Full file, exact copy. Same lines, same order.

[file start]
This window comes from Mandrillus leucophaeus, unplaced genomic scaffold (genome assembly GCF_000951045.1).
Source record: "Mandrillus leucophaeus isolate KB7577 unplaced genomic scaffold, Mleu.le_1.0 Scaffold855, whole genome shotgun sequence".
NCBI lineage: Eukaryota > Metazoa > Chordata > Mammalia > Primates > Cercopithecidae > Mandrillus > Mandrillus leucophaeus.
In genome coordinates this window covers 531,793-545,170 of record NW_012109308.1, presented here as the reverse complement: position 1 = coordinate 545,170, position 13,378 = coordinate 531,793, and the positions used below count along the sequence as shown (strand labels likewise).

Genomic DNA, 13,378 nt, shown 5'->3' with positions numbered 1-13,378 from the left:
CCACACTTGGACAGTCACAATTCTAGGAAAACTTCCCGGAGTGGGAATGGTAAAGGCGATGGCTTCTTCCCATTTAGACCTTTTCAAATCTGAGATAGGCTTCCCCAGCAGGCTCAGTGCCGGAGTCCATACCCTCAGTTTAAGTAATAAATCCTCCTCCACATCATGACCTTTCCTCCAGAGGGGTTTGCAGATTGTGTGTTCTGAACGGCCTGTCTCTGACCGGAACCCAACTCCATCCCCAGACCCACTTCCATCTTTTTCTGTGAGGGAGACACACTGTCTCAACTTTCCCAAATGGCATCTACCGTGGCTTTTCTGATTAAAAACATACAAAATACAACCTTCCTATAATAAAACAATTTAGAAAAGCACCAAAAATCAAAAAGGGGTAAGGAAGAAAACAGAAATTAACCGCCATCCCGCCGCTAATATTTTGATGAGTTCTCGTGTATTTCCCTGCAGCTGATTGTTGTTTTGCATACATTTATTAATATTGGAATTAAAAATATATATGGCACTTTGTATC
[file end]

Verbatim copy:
This window comes from Mandrillus leucophaeus, unplaced genomic scaffold (genome assembly GCF_000951045.1).
Source record: "Mandrillus leucophaeus isolate KB7577 unplaced genomic scaffold, Mleu.le_1.0 Scaffold855, whole genome shotgun sequence".
NCBI lineage: Eukaryota > Metazoa > Chordata > Mammalia > Primates > Cercopithecidae > Mandrillus > Mandrillus leucophaeus.
In genome coordinates this window covers 531,793-545,170 of record NW_012109308.1, presented here as the reverse complement: position 1 = coordinate 545,170, position 13,378 = coordinate 531,793, and the positions used below count along the sequence as shown (strand labels likewise).

Genomic DNA, 13,378 nt, shown 5'->3' with positions numbered 1-13,378 from the left:
CCACACTTGGACAGTCACAATTCTAGGAAAACTTCCCGGAGTGGGAATGGTAAAGGCGATGGCTTCTTCCCATTTAGACCTTTTCAAATCTGAGATAGGCTTCCCCAGCAGGCTCAGTGCCGGAGTCCATACCCTCAGTTTAAGTAATAAATCCTCCTCCACATCATGACCTTTCCTCCAGAGGGGTTTGCAGATTGTGTGTTCTGAACGGCCTGTCTCTGACCGGAACCCAACTCCATCCCCAGACCCACTTCCATCTTTTTCTGTGAGGGAGACACACTGTCTCAACTTTCCCAAATGGCATCTACCGTGGCTTTTCTGATTAAAAACATACAAAATACAACCTTCCTATAATAAAACAATTTAGAAAAGCACCAAAAATCAAAAAGGGGTAAGGAAGAAAACAGAAATTAACCGCCATCCCGCCGCTAATATTTTGATGAGTTCTCGTGTATTTCCCTGCAGCTGATTGTTGTTTTGCATACATTTATTAATATTGGAATTAAAAATATATATGGCACTTTGTATC